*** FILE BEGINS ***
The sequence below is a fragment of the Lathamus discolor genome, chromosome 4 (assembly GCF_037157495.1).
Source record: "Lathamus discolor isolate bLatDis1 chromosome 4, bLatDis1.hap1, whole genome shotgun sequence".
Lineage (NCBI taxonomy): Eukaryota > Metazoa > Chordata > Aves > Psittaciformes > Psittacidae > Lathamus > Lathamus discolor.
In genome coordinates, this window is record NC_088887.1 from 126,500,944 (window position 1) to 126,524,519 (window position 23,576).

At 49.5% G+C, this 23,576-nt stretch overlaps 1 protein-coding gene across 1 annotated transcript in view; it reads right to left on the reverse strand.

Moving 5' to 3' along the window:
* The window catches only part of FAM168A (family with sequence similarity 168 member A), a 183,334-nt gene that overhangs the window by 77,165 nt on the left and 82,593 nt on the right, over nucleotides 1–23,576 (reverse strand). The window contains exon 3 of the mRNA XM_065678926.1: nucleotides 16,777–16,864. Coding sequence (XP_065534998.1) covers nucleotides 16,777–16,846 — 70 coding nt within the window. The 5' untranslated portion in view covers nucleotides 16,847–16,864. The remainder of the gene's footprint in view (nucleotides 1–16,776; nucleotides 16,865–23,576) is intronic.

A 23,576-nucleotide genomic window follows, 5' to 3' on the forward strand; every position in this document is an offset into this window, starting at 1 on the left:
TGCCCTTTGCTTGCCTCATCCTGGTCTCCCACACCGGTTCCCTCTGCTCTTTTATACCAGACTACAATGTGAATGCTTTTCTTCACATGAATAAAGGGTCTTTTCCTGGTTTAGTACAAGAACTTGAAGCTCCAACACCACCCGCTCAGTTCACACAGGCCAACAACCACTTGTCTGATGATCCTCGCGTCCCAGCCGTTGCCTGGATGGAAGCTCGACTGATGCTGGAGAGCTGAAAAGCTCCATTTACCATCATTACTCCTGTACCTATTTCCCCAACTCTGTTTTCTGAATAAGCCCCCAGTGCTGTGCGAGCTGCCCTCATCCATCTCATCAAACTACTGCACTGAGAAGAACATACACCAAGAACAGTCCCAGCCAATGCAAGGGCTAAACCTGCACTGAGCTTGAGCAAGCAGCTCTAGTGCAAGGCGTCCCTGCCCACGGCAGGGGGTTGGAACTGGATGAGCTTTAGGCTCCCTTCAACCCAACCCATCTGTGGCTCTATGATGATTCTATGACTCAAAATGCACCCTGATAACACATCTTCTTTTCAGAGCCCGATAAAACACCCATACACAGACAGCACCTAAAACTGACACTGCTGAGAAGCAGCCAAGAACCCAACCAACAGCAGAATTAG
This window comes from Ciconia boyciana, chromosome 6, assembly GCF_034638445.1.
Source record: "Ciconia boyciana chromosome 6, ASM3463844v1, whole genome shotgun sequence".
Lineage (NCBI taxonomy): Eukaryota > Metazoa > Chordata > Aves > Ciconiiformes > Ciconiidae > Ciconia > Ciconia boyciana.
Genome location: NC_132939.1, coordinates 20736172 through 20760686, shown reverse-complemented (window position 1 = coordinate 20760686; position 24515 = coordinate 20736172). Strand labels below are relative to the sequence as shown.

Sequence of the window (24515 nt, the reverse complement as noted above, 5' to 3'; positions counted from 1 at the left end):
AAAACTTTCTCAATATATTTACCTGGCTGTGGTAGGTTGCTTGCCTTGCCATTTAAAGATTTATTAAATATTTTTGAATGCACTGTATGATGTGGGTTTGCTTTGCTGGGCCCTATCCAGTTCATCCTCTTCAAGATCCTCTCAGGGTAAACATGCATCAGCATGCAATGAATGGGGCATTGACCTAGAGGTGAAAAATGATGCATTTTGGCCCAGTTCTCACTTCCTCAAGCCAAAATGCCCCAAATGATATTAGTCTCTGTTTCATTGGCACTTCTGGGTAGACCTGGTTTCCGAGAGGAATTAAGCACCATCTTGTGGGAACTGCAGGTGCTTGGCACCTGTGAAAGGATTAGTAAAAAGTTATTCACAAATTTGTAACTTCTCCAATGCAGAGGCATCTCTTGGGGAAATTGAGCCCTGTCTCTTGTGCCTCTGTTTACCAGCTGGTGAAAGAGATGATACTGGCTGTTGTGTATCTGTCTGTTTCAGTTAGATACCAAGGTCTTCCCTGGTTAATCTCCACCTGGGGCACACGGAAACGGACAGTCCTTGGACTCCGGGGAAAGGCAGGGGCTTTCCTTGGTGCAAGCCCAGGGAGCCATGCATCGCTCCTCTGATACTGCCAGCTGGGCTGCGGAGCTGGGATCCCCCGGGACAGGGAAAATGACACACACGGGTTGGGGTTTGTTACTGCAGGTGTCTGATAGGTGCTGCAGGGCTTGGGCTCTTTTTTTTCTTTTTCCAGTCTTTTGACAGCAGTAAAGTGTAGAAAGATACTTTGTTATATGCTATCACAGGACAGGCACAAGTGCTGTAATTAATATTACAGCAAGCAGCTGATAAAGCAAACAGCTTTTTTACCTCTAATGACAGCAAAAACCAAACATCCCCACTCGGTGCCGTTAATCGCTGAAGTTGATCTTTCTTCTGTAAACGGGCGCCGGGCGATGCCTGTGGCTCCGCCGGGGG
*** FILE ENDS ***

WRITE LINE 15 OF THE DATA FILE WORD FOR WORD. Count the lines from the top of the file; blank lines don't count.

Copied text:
AAAACTTTCTCAATATATTTACCTGGCTGTGGTAGGTTGCTTGCCTTGCCATTTAAAGATTTATTAAATATTTTTGAATGCACTGTATGATGTGGGTTTGCTTTGCTGGGCCCTATCCAGTTCATCCTCTTCAAGATCCTCTCAGGGTAAACATGCATCAGCATGCAATGAATGGGGCATTGACCTAGAGGTGAAAAATGATGCATTTTGGCCCAGTTCTCACTTCCTCAAGCCAAAATGCCCCAAATGATATTAGTCTCTGTTTCATTGGCACTTCTGGGTAGACCTGGTTTCCGAGAGGAATTAAGCACCATCTTGTGGGAACTGCAGGTGCTTGGCACCTGTGAAAGGATTAGTAAAAAGTTATTCACAAATTTGTAACTTCTCCAATGCAGAGGCATCTCTTGGGGAAATTGAGCCCTGTCTCTTGTGCCTCTGTTTACCAGCTGGTGAAAGAGATGATACTGGCTGTTGTGTATCTGTCTGTTTCAGTTAGATACCAAGGTCTTCCCTGGTTAATCTCCACCTGGGGCACACGGAAACGGACAGTCCTTGGACTCCGGGGAAAGGCAGGGGCTTTCCTTGGTGCAAGCCCAGGGAGCCATGCATCGCTCCTCTGATACTGCCAGCTGGGCTGCGGAGCTGGGATCCCCCGGGACAGGGAAAATGACACACACGGGTTGGGGTTTGTTACTGCAGGTGTCTGATAGGTGCTGCAGGGCTTGGGCTCTTTTTTTTCTTTTTCCAGTCTTTTGACAGCAGTAAAGTGTAGAAAGATACTTTGTTATATGCTATCACAGGACAGGCACAAGTGCTGTAATTAATATTACAGCAAGCAGCTGATAAAGCAAACAGCTTTTTTACCTCTAATGACAGCAAAAACCAAACATCCCCACTCGGTGCCGTTAATCGCTGAAGTTGATCTTTCTTCTGTAAACGGGCGCCGGGCGATGCCTGTGGCTCCGCCGGGGG